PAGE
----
In addition to being an emeritus trustee, Virgil is dean emeritus of the Olin Business School, where he led as acting dean from 1977-79 and then continued as dean until 1993. He has led many volunteer projects at the University, including the commission to celebrate the sesquicentennial in 2003-04.
One of the most popular gathering areas is Tisch Commons, made possible by the generosity of Ann Tisch, who graduated from Arts & Sciences in 1976, and her husband, Andrew.
Ann Tisch enjoyed a successful media career, then, in 1991, she began devoting her time to creating an all-girls public school in East Harlem, N.Y. Called The Young Women’s Leadership School, the curriculum stresses mathematics, science and technology. Its success provided the momentum to expand, with schools now operating in New York, Pennsylvania, Illinois and Texas.
Adjoining Tisch Commons is the John F. and Stephanie Brooks Dains Dining Hall, offering an inviting place to enjoy the greatest variety of dining choices on campus. The couple met while at Washington University.
Stephanie Dains graduated from Arts & Sciences in 1969 with a degree in psychology and earned a master of arts degree in teaching from Webster University, which she used to forge a career as an art therapist and teacher.
John Dains, a 1968 graduate of the John M. Olin Business School, is chief executive officer of Helm Financial Corp., which leases railcars and locomotives. Their quote, now on a plaque hanging in the dining hall, sums up their feelings for their alma mater:
“No single experience has had more affect on our lives than our time at Washington University. Not only did the University develop our critical thinking, it introduced us to many of our greatest lifelong friends, not to mention each other.”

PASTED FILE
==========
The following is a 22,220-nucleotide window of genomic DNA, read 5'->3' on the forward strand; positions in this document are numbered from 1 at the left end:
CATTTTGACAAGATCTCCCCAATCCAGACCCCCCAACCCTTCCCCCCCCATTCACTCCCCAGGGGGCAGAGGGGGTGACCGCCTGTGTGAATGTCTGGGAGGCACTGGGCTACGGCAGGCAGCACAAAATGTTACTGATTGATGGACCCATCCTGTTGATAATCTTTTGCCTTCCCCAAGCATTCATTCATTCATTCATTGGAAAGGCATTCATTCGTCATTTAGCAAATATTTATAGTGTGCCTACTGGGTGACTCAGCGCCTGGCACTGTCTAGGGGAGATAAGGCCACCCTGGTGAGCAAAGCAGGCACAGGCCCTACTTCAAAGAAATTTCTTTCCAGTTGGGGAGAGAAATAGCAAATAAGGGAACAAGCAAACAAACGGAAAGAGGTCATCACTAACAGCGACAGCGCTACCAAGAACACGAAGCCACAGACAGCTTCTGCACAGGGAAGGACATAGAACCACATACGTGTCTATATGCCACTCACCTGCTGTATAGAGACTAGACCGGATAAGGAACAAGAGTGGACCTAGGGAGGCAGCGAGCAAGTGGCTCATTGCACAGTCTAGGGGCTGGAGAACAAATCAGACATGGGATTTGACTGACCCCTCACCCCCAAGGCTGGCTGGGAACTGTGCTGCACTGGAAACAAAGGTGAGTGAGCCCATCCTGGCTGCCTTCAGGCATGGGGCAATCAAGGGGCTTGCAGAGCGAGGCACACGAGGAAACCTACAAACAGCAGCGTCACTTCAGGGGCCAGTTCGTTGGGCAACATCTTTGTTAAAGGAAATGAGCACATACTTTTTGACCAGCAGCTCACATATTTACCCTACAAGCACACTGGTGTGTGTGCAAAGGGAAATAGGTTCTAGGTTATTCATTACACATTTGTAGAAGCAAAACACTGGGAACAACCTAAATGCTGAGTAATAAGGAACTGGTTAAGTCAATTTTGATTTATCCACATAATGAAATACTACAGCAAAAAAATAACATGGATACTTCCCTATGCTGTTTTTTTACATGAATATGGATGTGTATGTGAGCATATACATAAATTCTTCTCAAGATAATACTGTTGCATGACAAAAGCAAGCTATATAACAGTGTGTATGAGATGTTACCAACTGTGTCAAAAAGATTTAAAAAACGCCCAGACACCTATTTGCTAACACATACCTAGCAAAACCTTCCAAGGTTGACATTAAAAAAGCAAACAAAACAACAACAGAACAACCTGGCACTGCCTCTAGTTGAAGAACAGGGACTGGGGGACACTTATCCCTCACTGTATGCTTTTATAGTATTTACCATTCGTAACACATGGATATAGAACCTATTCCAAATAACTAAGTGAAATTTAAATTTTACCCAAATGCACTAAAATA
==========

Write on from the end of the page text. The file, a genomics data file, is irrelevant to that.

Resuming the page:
On the third floor, members of the student media, such as Student Life and WUTV, keep busy in their new, spacious workrooms. Here you’ll find another example of remarkable generosity: the Angel and Paul Harvey Media Center.
The late Lynne “Angel” Cooper Harvey, a devoted alumna and pioneering radio producer, and her husband, the late radio broadcaster Paul Harvey, were dedicated, longtime supporters of the University.
Paul Harvey, who died Feb. 28 at age 90, was one of the most recognizable voices on radio. He became famous with the “Paul Harvey News & Comment” program, broadcast daily by ABC Radio Networks beginning in 1951. Together with another popular commentary, “The Rest of the Story,” Harvey’s programs reached an estimated 25 million listeners on more than 1,200 stations and 400 Armed Forces stations.
Angel Harvey forged a career in broadcasting at a time when the industry was dominated by men, and her innovations in broadcast journalism have been recognized by being the first producer inducted into the Radio Hall of Fame.
She earned both a bachelor’s degree and a master’s degree in English in Arts & Sciences from Washington University. The Harveys are remembered each day by the students who use the media center.
Wrighton said that the growing number of gifts speaks not only to the stellar work of the committee but also to the great admiration felt for the Danforths.
“Perhaps no other couple has had a greater impact and earned the admiration and respect of so many of us,” Wrighton said.
“Ibby would be very pleased by having her name attached to this wonderful center,” Danforth said. “I have countless warm memories of our years together at Washington University. She would see the new Danforth University Center as a special place where students can gather with their friends and classmates for activities and talks, for learning and for growing.”
The Center’s architect, Tsoi/Kobus and Associates of Cambridge, Mass., has won industry awards for the building. Clayco of St. Louis served as general contractor.
The Boulder, Colo., design firm Communication Arts Inc. designed some of the dining areas and the Center’s “fun room,” which is a unique spot for students to relax.
Because of its adherence to the University’s commitment to sustainability, energy and environmental responsibility, the facility has received a Leadership in Energy and Environmental Design (LEED) Gold rating from the U.S. Green Building Council.
The ceremony and dedication are open to the public.
For more information, call Debbie Baldridge at 935-7066 or 800-935-6298 or send an e-mail to email@example.com.